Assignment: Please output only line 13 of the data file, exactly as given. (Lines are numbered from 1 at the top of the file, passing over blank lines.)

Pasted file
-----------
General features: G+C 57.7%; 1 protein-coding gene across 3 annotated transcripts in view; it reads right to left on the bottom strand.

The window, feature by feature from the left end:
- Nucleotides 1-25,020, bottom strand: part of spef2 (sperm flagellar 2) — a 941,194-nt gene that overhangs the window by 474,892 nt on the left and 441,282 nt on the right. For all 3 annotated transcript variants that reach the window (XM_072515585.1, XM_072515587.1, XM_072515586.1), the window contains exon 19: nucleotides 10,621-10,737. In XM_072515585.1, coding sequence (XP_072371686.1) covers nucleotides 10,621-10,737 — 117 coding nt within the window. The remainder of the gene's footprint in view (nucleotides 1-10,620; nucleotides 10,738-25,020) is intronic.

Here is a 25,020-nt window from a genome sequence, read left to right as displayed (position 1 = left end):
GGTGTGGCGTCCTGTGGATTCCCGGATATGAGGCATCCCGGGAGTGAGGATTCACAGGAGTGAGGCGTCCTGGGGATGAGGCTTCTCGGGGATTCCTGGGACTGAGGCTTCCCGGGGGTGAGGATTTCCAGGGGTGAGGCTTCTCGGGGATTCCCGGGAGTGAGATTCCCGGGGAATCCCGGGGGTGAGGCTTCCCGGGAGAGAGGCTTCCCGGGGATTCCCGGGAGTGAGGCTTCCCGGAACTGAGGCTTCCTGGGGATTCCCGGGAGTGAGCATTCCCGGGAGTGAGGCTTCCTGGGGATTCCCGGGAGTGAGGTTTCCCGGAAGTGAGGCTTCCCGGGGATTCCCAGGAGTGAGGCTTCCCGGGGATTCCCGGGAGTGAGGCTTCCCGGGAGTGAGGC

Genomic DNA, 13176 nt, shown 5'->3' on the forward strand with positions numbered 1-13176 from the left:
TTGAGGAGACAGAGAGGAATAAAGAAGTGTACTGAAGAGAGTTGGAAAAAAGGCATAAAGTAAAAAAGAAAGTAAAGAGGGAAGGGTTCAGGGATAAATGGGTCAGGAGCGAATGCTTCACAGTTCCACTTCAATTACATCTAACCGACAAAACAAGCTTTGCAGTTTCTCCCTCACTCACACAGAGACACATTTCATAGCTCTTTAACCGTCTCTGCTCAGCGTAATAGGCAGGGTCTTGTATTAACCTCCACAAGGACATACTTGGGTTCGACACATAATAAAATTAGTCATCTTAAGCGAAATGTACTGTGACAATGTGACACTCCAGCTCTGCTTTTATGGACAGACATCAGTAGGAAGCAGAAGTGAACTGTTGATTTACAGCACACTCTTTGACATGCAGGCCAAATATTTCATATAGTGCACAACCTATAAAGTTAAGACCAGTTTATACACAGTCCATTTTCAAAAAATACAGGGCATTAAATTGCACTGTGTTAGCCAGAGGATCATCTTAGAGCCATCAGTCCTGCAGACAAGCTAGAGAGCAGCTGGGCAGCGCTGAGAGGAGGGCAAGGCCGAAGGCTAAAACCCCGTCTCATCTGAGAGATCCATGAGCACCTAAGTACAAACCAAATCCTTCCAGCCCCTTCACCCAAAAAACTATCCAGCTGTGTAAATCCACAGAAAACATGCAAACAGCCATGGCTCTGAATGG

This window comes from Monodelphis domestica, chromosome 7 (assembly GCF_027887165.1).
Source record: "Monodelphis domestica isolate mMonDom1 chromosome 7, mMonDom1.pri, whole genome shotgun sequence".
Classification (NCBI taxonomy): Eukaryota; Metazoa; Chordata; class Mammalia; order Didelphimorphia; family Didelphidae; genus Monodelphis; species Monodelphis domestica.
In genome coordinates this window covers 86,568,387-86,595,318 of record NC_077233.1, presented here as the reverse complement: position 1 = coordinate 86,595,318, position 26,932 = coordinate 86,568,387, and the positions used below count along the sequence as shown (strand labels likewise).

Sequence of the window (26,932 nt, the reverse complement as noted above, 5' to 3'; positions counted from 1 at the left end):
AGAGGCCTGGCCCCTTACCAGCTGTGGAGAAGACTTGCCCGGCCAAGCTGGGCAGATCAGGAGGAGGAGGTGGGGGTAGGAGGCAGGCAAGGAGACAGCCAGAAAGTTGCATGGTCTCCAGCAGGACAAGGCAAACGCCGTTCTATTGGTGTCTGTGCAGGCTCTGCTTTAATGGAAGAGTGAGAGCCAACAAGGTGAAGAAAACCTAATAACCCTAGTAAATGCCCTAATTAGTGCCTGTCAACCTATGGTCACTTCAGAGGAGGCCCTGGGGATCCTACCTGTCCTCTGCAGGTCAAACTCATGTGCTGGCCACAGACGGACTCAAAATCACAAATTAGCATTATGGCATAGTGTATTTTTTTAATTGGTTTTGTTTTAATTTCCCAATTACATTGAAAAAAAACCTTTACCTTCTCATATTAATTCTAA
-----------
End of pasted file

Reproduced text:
AGAGGCCTGGCCCCTTACCAGCTGTGGAGAAGACTTGCCCGGCCAAGCTGGGCAGATCAGGAGGAGGAGGTGGGGGTAGGAGGCAGGCAAGGAGACAGCCAGAAAGTTGCATGGTCTCCAGCAGGACAAGGCAAACGCCGTTCTATTGGTGTCTGTGCAGGCTCTGCTTTAATGGAAGAGTGAGAGCCAACAAGGTGAAGAAAACCTAATAACCCTAGTAAATGCCCTAATTAGTGCCTGTCAACCTATGGTCACTTCAGAGGAGGCCCTGGGGATCCTACCTGTCCTCTGCAGGTCAAACTCATGTGCTGGCCACAGACGGACTCAAAATCACAAATTAGCATTATGGCATAGTGTATTTTTTTAATTGGTTTTGTTTTAATTTCCCAATTACATTGAAAAAAAACCTTTACCTTCTCATATTAATTCTAA